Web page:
# safe-gen

Writing `Arbitrary`

instances is for recursive data is annoying, since it's easy to accidentally write non-terminating generators.
A common pattern is to use `Gen`

's implicit size parameter to guide recursion, but this is tedious and error-prone.
`safe-gen`

automates this process, making recursive instances painless.
`safe-gen`

can be used both to manually write instances or to automatically derive them.

## Example

Here's an example of an `Arbitrary`

instance that runs in unbounded time:

```
data Trie a
= Leaf a
| Branch (Trie a) (Trie a) (Trie a)
instance Arbitrary a => Arbitrary (Trie a) where
arbitrary = oneof
[ Leaf <$> arbitrary
, Branch <$> arbitrary <*> arbitrary <*> arbitrary
]
```

And here's how to write it manually using `safe-gen`

:

```
instance Arbitrary a => Arbitrary (Trie a) where
arbitrary = runSafeGen go
where go = Safe.oneof
[ Leaf <$> gen arbitrary,
Branch <$> go <*> go <*> go
]
```

Or, derive it automatically:

```
data Trie a
= Leaf a
| Branch (Trie a) (Trie a) (Trie a)
deriving stock Generic
deriving anyclass SafeArbitrary
deriving Arbitrary via FromSafeArbitrary (Trie a)
```

## Usage

`safe-gen`

has a very small API. The two code samples above show it off almost all there is to it.

To manually build `SafeGen`

s, use `gen :: Gen a -> SafeGen a`

to construct a single value, compose product types using the `Applicative`

interface, and sum types using `frequency`

or `oneof`

.
To run, use `runSafeGen :: SafeGen a -> Gen a`

.
`arb`

is a convenient synonym for `gen arbitrary`

.

To derive `Arbitrary`

instances, you need to first derive a `SafeArbitrary`

instance, typically as an empty instance declaration.
The `FromSafeArbitrary`

wrapper then provides a convenient way to derive an `Arbitrary`

instance from the `SafeArbitrary`

instance.

## Design

As mentioned in the intro, a common pattern is to use `Gen`

's implicit size parameter to guide recursion, but this is tedious and error-prone.
`safe-gen`

automates this by

- automatically dividing the size parameter between the branches of a product type, and
- only going down sufficiently shallow branches of a sum type.

This guarantees that **if your generator ***can* terminate in finite time, `safe-gen`

makes sure that it *does*.

The inverse is not true; (despite the name) `safe-gen`

does not make it impossible to write bottom/unbounded/diverging `Gen`

values.
For example, nothing prevents you from writing something like `runSafeGen (let go = go in go)`

, which will cause an infinite loop.
In some cases, such as `runSafeGen (let f = oneof [f] in f)`

, `safe-gen`

will be able to catch the infinite recursion and throw an exception, and in some cases it will give you a lazy infinite generator, but in general, (and unlike `generic-arbitrary`

, about which more below), these issues are left undefined and outside the scope of the library.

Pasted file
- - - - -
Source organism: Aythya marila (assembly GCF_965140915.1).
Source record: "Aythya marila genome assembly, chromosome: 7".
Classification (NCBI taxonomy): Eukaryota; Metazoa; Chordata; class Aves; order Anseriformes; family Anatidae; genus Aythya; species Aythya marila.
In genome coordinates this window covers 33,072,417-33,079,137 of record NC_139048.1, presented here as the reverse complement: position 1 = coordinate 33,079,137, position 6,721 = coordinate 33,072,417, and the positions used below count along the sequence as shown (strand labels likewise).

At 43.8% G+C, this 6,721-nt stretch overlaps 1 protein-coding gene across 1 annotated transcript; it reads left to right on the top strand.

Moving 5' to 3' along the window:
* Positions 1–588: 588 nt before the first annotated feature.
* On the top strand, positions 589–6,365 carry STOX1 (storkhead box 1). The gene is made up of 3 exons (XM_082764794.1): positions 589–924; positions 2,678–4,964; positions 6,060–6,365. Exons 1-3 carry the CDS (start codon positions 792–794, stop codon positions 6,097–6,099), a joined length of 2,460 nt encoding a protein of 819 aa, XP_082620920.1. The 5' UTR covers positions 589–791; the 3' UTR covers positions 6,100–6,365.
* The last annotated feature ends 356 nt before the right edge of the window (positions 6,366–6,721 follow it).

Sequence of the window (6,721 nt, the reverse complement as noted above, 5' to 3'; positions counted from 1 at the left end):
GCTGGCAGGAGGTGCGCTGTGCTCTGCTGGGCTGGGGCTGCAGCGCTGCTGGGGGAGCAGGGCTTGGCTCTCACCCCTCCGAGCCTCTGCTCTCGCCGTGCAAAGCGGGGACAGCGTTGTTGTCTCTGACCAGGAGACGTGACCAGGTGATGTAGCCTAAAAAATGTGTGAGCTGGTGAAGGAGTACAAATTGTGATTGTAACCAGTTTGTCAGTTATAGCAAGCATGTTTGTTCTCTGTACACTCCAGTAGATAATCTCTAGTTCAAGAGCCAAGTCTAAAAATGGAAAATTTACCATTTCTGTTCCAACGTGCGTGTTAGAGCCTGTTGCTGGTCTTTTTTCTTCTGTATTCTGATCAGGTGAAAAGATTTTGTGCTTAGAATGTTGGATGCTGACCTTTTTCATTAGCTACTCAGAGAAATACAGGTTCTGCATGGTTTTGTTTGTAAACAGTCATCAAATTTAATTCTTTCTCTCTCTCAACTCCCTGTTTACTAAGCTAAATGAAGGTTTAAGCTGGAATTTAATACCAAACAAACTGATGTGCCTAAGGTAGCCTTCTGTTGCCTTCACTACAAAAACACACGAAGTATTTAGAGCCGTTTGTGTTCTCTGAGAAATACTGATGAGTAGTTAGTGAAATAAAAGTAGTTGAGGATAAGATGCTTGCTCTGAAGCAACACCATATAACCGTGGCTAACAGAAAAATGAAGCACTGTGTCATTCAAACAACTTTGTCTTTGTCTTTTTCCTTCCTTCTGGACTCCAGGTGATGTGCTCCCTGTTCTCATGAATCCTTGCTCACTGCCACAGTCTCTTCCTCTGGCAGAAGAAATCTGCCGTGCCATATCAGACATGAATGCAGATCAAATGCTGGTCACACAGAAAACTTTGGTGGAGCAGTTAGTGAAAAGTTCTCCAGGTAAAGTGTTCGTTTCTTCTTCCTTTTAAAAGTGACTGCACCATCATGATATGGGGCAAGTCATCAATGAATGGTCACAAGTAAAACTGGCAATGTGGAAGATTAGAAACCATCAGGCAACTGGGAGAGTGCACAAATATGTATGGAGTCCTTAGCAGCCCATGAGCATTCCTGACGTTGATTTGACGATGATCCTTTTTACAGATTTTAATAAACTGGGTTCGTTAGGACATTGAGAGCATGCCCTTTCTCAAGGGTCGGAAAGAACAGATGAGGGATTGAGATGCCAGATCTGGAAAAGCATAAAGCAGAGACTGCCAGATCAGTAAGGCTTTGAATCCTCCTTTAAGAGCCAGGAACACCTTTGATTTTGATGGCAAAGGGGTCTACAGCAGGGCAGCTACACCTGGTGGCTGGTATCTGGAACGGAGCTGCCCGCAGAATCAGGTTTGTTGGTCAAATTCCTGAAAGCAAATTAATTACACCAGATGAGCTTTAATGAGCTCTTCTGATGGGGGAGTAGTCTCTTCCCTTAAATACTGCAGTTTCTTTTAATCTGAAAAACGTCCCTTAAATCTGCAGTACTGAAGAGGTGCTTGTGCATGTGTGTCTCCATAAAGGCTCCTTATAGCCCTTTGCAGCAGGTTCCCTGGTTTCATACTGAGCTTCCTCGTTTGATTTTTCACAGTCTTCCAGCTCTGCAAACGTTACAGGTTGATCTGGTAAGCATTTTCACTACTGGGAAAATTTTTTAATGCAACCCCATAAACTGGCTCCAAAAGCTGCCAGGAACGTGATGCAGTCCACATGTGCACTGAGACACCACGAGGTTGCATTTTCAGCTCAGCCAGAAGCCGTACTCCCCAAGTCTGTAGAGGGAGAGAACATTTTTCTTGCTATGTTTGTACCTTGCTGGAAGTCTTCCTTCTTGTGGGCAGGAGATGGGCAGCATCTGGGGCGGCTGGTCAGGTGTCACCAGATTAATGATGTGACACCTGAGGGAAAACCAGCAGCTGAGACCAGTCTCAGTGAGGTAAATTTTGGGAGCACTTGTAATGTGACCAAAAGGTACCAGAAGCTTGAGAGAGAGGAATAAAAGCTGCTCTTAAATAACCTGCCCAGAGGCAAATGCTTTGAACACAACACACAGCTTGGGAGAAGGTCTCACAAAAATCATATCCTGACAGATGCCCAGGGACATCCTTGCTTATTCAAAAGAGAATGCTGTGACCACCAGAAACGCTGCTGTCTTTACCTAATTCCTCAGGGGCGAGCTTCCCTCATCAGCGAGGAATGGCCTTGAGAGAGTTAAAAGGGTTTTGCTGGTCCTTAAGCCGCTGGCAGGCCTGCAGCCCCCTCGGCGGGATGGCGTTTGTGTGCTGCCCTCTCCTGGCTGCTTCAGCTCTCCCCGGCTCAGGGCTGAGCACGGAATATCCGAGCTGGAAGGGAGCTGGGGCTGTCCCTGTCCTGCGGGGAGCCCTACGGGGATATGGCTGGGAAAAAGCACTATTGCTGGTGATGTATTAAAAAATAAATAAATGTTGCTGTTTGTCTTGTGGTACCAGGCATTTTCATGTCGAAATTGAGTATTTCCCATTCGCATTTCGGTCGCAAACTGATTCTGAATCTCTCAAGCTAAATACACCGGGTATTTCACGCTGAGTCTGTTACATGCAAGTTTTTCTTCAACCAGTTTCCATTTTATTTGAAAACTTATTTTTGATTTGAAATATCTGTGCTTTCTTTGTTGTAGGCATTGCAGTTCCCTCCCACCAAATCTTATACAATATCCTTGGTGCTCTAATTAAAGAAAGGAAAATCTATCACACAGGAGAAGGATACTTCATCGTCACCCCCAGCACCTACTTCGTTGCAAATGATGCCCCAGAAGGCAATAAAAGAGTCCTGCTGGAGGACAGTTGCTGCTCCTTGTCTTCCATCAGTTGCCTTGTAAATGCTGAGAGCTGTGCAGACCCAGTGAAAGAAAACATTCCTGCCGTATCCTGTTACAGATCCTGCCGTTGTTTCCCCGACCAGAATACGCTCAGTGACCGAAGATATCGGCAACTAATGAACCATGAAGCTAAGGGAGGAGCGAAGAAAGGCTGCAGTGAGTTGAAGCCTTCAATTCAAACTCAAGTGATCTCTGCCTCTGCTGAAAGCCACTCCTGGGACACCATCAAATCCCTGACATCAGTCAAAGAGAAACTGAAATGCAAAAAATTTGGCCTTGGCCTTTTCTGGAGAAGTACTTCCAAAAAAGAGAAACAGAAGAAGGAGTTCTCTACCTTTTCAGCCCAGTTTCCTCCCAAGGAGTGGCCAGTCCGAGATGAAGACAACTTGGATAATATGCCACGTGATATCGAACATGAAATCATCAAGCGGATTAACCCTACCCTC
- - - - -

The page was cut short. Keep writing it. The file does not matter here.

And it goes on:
### Implementation details

A `SafeGen`

value is a lazy, potentially infinite n-ary tree, whose branches are product or sum types, and leaves are `Gen`

values.

For every node in the tree, we define a *shallowness* value, or minimum depth, which is the smallest number of child nodes to traverse to find a leaf.
More precisely, for sum types the shallowness is one plus the shallowness of its shallowest child, for product types it is one plus the shallowness of its least shallow child, and for leaves it is zero.
Since trees are potentially infinite, we take care to calculate this value lazily as a Peano number.

When we "run" this tree, i.e. go from `SafeGen`

to `Gen`

, we start by asking for `Gen`

's size parameter.
Then, with this size parameter in hand, we traverse the tree as follows:
For sum branches, we only consider children whose shallowness is at most the size parameter, or if none exist, the shallowest branch(es).
For product branches, we divide the size between the number of children, and recurse.

### Comparison with other packages

`safe-gen`

exists in a similar space as `generic-arbitrary`

.
Both make writing `Arbitrary`

instances less error-prone.
The philosophical difference is that `generic-arbitrary`

does most of its heavy lifting upfront and at the type level, whereas `safe-gen`

works entirely at the value level.

The two benefits of `generic-arbitrary`

are that it can provide pretty good guarantees at compile time, and that it only requires a single derived instance.
Its main drawback is that there are cases where it *can't* derive (useful) instances, and it won't *always* be able to warn you about that.
Examples include when you have mutual recursion, tricky fixpoints, or invariants to maintain.
`safe-gen`

won't be able to preclude certain known-bad generators the way `generic-arbitrary`

can, but on the flip side, it will allow certain valid generators that `generic-arbitrary`

doesn't, and it makes it easy to dive under the hood to tweak instances where necessary.
The choice is yours, and the buy-in for either is generally low enough that you can't go wrong either way.

There is also `less-arbitrary`

.
It attempts to address some of `generic-arbitrary`

's shortcomings by adding a heuristic based retry for generators that seem to loop and, like `safe-gen`

, provides a way to manually tweak generators.
My main criticism is that, compared to `safe-gen`

, its API is complicated, and it's still pretty easy to shoot yourself in the foot and write an unbounded generator.
By comparison, with `safe-gen`

, the naive implementation is almost always correct.